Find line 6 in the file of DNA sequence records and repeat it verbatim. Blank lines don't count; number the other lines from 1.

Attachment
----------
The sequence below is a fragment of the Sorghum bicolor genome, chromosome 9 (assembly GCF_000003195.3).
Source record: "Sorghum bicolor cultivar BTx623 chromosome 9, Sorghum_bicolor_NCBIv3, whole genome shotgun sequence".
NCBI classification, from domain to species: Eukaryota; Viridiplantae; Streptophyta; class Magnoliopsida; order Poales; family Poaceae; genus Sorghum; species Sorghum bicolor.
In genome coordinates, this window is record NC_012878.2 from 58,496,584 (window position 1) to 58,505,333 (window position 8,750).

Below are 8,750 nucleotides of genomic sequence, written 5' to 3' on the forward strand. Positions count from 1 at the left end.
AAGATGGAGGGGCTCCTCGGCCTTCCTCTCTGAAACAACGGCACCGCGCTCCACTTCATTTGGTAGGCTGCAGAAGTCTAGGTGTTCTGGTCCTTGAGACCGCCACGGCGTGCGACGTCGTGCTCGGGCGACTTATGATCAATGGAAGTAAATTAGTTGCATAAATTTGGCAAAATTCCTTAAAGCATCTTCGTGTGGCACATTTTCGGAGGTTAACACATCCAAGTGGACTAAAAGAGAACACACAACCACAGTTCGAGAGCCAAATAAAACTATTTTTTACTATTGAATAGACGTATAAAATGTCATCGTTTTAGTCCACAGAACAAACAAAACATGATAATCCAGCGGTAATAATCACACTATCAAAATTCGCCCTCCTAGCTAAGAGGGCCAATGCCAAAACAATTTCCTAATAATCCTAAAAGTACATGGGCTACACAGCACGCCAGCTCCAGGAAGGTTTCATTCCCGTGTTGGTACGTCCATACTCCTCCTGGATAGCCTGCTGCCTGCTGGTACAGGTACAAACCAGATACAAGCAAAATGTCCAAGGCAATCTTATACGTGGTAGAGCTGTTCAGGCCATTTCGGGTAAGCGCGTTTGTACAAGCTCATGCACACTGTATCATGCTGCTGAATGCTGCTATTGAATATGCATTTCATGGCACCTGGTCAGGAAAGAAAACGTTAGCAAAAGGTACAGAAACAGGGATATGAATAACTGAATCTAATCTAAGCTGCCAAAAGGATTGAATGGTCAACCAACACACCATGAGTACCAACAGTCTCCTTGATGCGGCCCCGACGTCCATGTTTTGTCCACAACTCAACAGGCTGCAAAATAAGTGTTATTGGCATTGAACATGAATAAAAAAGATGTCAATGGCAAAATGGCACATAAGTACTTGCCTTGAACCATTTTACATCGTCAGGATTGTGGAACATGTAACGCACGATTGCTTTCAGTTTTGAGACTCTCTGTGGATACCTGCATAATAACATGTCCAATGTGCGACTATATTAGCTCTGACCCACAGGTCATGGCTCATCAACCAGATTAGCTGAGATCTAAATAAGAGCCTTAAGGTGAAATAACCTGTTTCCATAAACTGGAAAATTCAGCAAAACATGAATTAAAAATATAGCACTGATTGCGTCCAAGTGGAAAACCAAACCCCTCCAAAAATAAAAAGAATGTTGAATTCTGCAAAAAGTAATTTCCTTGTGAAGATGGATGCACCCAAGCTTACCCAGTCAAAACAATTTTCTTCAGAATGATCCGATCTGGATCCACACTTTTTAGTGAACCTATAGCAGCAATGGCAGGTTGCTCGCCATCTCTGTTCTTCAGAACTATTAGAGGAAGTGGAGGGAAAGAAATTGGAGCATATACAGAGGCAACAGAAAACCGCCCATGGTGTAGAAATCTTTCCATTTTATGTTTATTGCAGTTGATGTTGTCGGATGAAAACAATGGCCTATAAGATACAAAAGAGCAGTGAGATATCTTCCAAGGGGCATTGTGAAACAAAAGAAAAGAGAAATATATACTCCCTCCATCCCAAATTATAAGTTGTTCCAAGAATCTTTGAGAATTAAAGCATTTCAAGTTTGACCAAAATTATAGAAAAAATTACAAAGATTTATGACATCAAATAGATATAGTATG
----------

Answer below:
AAGATGGAGGGGCTCCTCGGCCTTCCTCTCTGAAACAACGGCACCGCGCTCCACTTCATTTGGTAGGCTGCAGAAGTCTAGGTGTTCTGGTCCTTGAGACCGCCACGGCGTGCGACGTCGTGCTCGGGCGACTTATGATCAATGGAAGTAAATTAGTTGCATAAATTTGGCAAAATTCCTTAAAGCATCTTCGTGTGGCACATTTTCGGAGGTTAACACATCCAAGTGGACTAAAAGAGAACACACAACCACAGTTCGAGAGCCAAATAAAACTATTTTTTACTATTGAATAGACGTATAAAATGTCATCGTTTTAGTCCACAGAACAAACAAAACATGATAATCCAGCGGTAATAATCACACTATCAAAATTCGCCCTCCTAGCTAAGAGGGCCAATGCCAAAACAATTTCCTAATAATCCTAAAAGTACATGGGCTACACAGCACGCCAGCTCCAGGAAGGTTTCATTCCCGTGTTGGTACGTCCATACTCCTCCTGGATAGCCTGCTGCCTGCTGGTACAGGTACAAACCAGATACAAGCAAAATGTCCAAGGCAATCTTATACGTGGTAGAGCTGTTCAGGCCATTTCGGGTAAGCGCGTTTGTACAAGCTCATGCACACTGTATCATGCTGCTGAATGCTGCTATTGAATATGCATTTCATGGCACCTGGTCAGGAAAGAAAACGTTAGCAAAAGGTACAGAAACAGGGATATGAATAACTGAATCTAATCTAAGCTGCCAAAAGGATTGAATGGTCAACCAACACACCATGAGTACCAACAGTCTCCTTGATGCGGCCCCGACGTCCATGTTTTGTCCACAACTCAACAGGCTGCAAAATAAGTGTTATTGGCATTGAACATGAATAAAAAAGATGTCAATGGCAAAATGGCACATAAGTACTTGCCTTGAACCATTTTACATCGTCAGGATTGTGGAACATGTAACGCACGATTGCTTTCAGTTTTGAGACTCTCTGTGGATACCTGCATAATAACATGTCCAATGTGCGACTATATTAGCTCTGACCCACAGGTCATGGCTCATCAACCAGATTAGCTGAGATCTAAATAAGAGCCTTAAGGTGAAATAACCTGTTTCCATAAACTGGAAAATTCAGCAAAACATGAATTAAAAATATAGCACTGATTGCGTCCAAGTGGAAAACCAAACCCCTCCAAAAATAAAAAGAATGTTGAATTCTGCAAAAAGTAATTTCCTTGTGAAGATGGATGCACCCAAGCTTACCCAGTCAAAACAATTTTCTTCAGAATGATCCGATCTGGATCCACACTTTTTAGTGAACCTATAGCAGCAATGGCAGGTTGCTCGCCATCTCTGTTCTTCAGAACTATTAGAGGAAGTGGAGGGAAAGAAATTGGAGCATATACAGAGGCAACAGAAAACCGCCCATGGTGTAGAAATCTTTCCATTTTATGTTTATTGCAGTTGATGTTGTCGGATGAAAACAATGGCCTATAAGATACAAAAGAGCAGTGAGATATCTTCCAAGGGGCATTGTGAAACAAAAGAAAAGAGAAATATATACTCCCTCCATCCCAAATTATAAGTTGTTCCAAGAATCTTTGAGAATTAAAGCATTTCAAGTTTGACCAAAATTATAGAAAAAATTACAAAGATTTATGACATCAAATAGATATAGTATG